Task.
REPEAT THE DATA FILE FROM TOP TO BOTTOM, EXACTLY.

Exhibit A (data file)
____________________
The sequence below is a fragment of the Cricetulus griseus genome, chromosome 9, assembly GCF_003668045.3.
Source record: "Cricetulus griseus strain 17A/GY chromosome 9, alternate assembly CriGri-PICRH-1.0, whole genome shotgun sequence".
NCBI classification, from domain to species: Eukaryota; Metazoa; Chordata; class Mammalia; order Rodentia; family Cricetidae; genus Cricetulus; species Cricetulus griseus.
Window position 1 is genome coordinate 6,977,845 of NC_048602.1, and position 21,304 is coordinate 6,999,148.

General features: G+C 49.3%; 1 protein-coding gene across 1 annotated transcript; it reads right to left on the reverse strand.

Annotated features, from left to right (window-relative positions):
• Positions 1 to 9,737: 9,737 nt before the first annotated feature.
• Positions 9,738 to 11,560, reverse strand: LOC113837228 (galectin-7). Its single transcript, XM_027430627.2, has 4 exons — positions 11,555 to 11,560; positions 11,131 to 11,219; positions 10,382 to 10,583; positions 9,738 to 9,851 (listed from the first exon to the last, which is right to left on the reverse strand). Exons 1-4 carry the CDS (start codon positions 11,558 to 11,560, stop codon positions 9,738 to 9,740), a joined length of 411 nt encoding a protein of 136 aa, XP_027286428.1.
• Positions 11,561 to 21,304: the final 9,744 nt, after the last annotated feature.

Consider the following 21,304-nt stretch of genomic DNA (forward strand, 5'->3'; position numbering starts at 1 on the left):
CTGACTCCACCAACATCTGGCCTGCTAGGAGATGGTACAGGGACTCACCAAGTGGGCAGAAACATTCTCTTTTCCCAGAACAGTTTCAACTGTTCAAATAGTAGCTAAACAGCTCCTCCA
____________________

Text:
The sequence below is a fragment of the Cricetulus griseus genome, chromosome 9, assembly GCF_003668045.3.
Source record: "Cricetulus griseus strain 17A/GY chromosome 9, alternate assembly CriGri-PICRH-1.0, whole genome shotgun sequence".
NCBI classification, from domain to species: Eukaryota; Metazoa; Chordata; class Mammalia; order Rodentia; family Cricetidae; genus Cricetulus; species Cricetulus griseus.
Window position 1 is genome coordinate 6,977,845 of NC_048602.1, and position 21,304 is coordinate 6,999,148.

General features: G+C 49.3%; 1 protein-coding gene across 1 annotated transcript; it reads right to left on the reverse strand.

Annotated features, from left to right (window-relative positions):
• Positions 1 to 9,737: 9,737 nt before the first annotated feature.
• Positions 9,738 to 11,560, reverse strand: LOC113837228 (galectin-7). Its single transcript, XM_027430627.2, has 4 exons — positions 11,555 to 11,560; positions 11,131 to 11,219; positions 10,382 to 10,583; positions 9,738 to 9,851 (listed from the first exon to the last, which is right to left on the reverse strand). Exons 1-4 carry the CDS (start codon positions 11,558 to 11,560, stop codon positions 9,738 to 9,740), a joined length of 411 nt encoding a protein of 136 aa, XP_027286428.1.
• Positions 11,561 to 21,304: the final 9,744 nt, after the last annotated feature.

Consider the following 21,304-nt stretch of genomic DNA (forward strand, 5'->3'; position numbering starts at 1 on the left):
CTGACTCCACCAACATCTGGCCTGCTAGGAGATGGTACAGGGACTCACCAAGTGGGCAGAAACATTCTCTTTTCCCAGAACAGTTTCAACTGTTCAAATAGTAGCTAAACAGCTCCTCCA